A new campus, a landscape for learning.
Yale-NUS college landscape
Yale, National Univ. of Singapore
Ong Ker-Shing, Joshua Comaroff, Chen Shunann, Yee Huixian, Germain Goh
Throughout the process of design, the strategy for the Yale-NUS campus landscape was guided by a single motto: “a campus in a garden, a campus of gardens.” This campus—as an ecosystem and a collection of plants and spaces—was to be much more than just a backdrop for the new liberal arts college. It was expected to be a teacher, an archivist, and a “caretaker” in its own right. Gardens play a key pedagogical role, at YNC, as a “learning landscape.” Together, these were planned as an arboretum—a common resource that would be central to the educational experience. It is a collection of shrubs and trees that are organized in careful assemblages that relate them ecologically and thematically. Species are identified by signage throughout, which is intended to share with visitors a collection of inter-related stories. Together, these describe the natural and cultural history of our island city. Space is here understood as a series of interpretive opportunities, which bring the residents into a thoughtful, educational relationship with their surroundings.
The arboretum provides a unique environmental theme for each of the campus areas, and proposes a collection of related species, as well as an interpretive framework for each. The large central Campus Green is designed as an “evolved tropical landscape”—creating a lush, multi-tiered landscape from local and regional plants. This demonstrates the trophic structure of the equatorial forest, and features six heritage trees that were painstakingly conserved throughout the construction process. The Residential Colleges each have a unique courtyard garden, with a focus on plant types: Productive Species, Palms and Cycads, and Significant Regional Specimens. These included trees and shrubs used in folk medicine or in agriculture, as well as those that are considered symbolic to the region’s cultures and religions.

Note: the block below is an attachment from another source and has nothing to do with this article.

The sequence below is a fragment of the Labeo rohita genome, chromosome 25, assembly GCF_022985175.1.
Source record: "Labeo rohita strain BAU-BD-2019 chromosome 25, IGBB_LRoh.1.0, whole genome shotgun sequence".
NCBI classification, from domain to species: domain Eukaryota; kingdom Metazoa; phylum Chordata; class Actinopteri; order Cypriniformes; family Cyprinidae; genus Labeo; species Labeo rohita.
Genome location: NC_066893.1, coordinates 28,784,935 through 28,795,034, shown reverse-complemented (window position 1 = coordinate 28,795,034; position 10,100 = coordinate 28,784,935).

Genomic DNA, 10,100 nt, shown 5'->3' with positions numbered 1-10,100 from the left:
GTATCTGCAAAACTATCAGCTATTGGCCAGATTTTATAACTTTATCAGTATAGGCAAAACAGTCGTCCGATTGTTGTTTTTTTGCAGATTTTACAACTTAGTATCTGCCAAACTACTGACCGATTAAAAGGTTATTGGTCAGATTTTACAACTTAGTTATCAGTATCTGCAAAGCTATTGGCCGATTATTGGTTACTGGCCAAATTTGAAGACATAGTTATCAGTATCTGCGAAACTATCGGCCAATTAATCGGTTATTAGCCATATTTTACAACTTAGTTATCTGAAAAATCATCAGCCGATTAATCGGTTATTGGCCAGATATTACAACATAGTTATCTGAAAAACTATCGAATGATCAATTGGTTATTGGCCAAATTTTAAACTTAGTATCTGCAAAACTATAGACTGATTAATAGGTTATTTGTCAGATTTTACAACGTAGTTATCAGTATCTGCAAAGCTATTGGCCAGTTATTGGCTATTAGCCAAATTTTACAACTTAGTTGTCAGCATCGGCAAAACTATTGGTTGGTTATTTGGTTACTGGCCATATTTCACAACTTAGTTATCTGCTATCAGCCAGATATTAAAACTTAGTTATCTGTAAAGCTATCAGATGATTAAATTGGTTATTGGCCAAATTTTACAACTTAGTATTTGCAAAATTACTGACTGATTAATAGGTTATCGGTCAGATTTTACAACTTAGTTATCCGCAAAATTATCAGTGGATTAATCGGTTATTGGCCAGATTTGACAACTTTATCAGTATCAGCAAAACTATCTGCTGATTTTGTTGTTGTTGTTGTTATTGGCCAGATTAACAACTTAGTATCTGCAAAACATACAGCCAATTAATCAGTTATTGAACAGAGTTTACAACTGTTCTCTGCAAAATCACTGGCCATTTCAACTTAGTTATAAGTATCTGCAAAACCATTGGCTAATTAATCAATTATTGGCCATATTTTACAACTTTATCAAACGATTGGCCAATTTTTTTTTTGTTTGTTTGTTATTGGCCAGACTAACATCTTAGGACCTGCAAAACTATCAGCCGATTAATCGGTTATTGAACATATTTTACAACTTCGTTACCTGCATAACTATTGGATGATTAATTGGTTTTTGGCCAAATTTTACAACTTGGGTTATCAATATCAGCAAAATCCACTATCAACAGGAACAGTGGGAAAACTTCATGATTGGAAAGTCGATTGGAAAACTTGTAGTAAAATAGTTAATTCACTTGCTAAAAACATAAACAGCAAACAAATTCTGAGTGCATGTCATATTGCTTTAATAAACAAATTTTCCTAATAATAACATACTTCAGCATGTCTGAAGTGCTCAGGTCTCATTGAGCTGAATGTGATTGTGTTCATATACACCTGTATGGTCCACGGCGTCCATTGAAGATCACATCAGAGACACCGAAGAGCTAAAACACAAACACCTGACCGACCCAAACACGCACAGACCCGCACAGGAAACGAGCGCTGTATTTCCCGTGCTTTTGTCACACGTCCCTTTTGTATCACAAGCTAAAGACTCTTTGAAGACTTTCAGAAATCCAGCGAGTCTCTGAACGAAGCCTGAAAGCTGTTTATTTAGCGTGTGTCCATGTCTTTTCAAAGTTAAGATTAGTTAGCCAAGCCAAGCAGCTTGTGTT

At the same time, the campus design also plays a hydrological role, serving University Town more generally. An eco-pond has been designed within the Campus Green. It works alongside a system of bio-swales, to remediate storm-water. Together, these have the capacity to filter a proportion of U-Town’s runoff. At the same time, these amenities are made visible and explained through signage, to teaching the public about Water Sensitive Urban Design (WSUD).
The campus received the Green Mark Platinum Award from the Building and Construction Authority in 2013, and was the first educational institution to receive the Landscape Excellence Assessment Framework (LEAF) certification in 2014, from NParks, Singapore.
Photos 5-13 by Darren Soh/ Fullframephotos; 1-4 courtesy Pelli Clarke Pelli Architects